PHOENIX — The three-day hearing about Arizona Public Services' request for a $169 million revenue increase began on Monday morning.
If approved the company said the change will increase customer's monthly bills by about 5%.
But the increase is just one of several issues in the rate case before the five-member Arizona Corporation Commission.
One of the main points of contention is the prudency--or ability to recover costs--of APS' upgrades to its Four Corners Coal Power Plant. The company bought a majority share in the plant and in 2015 settled with the US Department of Justice over violations of the Clean Air Act by installing $400 million dollars in pollution controls in 2018.
The company announced earlier this year that it would significantly reduce operations to seasonal by fall 2023. The entire plant is scheduled to be retired by 2031.
Administrative Law Judge Sarah Harpring concluded that the prudency of the upgrades "had not been demonstrated" and that their costs should not be allowed to be charged to ratepayers.
During Monday's hearing, APS maintained that the improvements were necessary to maintain reliability and that Commissioners repeatedly approved plans related to the pollution controls.
Another issue to be decided is how to compensate coal-impacted Indigenous tribes. APS and Navajo Nation struck a deal worth more than $140 million dollars in funds, technical training, and remediation for communities that have been impacted by coal mining, the resulting pollution from coal-fired plants and the loss of jobs when the plant shut down. It also included negotiations for the Hopi Tribe.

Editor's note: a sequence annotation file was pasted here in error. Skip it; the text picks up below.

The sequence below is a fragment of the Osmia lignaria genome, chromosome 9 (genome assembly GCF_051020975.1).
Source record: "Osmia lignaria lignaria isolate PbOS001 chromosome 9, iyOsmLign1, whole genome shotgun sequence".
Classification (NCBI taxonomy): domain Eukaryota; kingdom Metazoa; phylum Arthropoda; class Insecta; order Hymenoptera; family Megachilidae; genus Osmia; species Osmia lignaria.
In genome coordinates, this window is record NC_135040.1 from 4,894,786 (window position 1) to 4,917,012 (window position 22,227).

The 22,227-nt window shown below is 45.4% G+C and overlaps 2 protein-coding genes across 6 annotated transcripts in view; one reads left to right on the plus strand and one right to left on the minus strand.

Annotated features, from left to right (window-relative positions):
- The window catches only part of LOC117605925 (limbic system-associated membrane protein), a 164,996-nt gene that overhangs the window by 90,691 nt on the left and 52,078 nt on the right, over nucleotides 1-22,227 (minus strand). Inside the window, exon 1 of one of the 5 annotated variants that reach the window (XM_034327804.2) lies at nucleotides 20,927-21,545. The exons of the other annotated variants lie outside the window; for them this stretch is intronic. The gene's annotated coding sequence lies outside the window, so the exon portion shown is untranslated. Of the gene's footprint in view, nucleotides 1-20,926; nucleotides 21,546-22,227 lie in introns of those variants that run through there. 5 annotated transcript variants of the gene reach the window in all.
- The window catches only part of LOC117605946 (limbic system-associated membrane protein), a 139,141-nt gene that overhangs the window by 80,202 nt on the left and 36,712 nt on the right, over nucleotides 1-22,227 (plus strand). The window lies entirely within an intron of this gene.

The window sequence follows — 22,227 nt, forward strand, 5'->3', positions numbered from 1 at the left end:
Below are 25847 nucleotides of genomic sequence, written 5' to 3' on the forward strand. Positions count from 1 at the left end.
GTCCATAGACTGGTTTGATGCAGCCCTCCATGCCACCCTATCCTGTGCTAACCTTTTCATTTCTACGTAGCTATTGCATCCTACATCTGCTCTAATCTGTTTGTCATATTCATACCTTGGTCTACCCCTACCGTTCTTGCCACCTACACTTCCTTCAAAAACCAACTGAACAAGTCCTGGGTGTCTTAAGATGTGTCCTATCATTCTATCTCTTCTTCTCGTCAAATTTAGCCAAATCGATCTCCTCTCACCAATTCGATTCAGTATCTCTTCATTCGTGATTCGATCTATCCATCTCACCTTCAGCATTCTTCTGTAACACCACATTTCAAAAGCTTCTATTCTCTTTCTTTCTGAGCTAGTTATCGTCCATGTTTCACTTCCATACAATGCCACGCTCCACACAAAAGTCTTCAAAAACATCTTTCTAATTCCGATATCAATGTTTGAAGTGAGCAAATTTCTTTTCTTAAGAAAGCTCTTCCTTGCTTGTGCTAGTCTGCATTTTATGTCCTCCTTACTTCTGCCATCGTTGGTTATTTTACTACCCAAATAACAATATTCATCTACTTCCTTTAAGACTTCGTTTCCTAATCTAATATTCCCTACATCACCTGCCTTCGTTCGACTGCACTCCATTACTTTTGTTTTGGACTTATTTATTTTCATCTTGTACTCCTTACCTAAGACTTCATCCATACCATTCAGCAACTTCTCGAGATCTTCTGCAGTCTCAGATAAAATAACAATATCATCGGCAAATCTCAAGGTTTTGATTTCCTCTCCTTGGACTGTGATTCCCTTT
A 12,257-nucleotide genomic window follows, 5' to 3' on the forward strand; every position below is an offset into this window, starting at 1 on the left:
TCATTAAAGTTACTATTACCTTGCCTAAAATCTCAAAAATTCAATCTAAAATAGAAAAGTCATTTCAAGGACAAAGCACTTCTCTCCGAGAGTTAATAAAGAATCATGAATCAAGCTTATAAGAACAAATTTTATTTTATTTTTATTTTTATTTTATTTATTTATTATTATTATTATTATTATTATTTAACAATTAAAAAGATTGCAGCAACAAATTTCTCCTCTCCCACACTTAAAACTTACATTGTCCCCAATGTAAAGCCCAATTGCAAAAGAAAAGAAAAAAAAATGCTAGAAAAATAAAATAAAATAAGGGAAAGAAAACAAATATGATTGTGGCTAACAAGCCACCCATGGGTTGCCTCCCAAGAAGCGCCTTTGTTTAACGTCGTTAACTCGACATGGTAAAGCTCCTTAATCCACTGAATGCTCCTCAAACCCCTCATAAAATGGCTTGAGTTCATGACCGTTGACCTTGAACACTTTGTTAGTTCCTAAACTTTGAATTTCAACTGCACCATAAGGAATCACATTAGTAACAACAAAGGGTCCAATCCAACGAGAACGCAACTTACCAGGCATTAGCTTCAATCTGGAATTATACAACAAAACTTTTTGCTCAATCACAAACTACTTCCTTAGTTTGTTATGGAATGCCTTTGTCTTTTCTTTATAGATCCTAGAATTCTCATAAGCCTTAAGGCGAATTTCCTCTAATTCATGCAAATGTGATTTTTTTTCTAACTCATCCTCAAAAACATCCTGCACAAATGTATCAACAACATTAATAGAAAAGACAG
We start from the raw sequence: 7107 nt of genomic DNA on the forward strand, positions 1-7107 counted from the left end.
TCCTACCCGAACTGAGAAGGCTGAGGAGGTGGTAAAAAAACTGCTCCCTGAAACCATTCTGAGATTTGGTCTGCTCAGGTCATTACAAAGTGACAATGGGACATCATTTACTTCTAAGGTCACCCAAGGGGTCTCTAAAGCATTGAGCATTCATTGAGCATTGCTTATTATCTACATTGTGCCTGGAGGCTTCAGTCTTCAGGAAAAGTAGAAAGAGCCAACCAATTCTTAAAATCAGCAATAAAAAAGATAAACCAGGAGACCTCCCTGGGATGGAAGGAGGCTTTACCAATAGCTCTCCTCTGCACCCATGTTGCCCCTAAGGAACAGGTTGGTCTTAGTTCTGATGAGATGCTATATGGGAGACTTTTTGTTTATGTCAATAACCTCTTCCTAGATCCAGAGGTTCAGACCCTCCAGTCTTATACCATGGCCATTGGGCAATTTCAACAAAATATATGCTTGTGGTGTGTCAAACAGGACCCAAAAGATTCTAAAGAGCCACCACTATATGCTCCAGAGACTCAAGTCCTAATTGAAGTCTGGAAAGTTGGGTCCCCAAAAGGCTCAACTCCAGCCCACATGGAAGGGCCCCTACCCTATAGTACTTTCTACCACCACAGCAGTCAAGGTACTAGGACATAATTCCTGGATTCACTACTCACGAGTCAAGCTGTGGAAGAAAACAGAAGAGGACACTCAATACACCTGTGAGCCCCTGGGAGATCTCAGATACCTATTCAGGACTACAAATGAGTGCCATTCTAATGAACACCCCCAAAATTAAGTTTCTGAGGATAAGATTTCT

The agreement proposes that $100 million would be paid out over 10-years and funded through customer rates. The rest would come directly from APS shareholders.
Judge Harpring recommended that the amount be cut to $50 million over 10 years. On Monday members of the tribes demonstrated in front of the ACC demanding that the agreement be passed as is.
"You can see the nice green lawns and the all the running water and the manmade lakes and the golf courses here," said Nicole Horseherder, Navajo activist and executive director of Tó Nizhóní Ání. "So what we're saying is that what people don't see is they don't see the environmental, the health and economic impacts from both the operation of the coal-fired power plants and the coal mines, but also the closure."
APS was ordered to open the rate case in 2019 after customer Stacey Champion forced a hearing due to higher than expected bills following the company's rate increase and redesign that went into effect in 2017. Several subsequent reviews concluded that APS was earning higher than expected revenues.
The current hearings are scheduled to continue through Wednesday.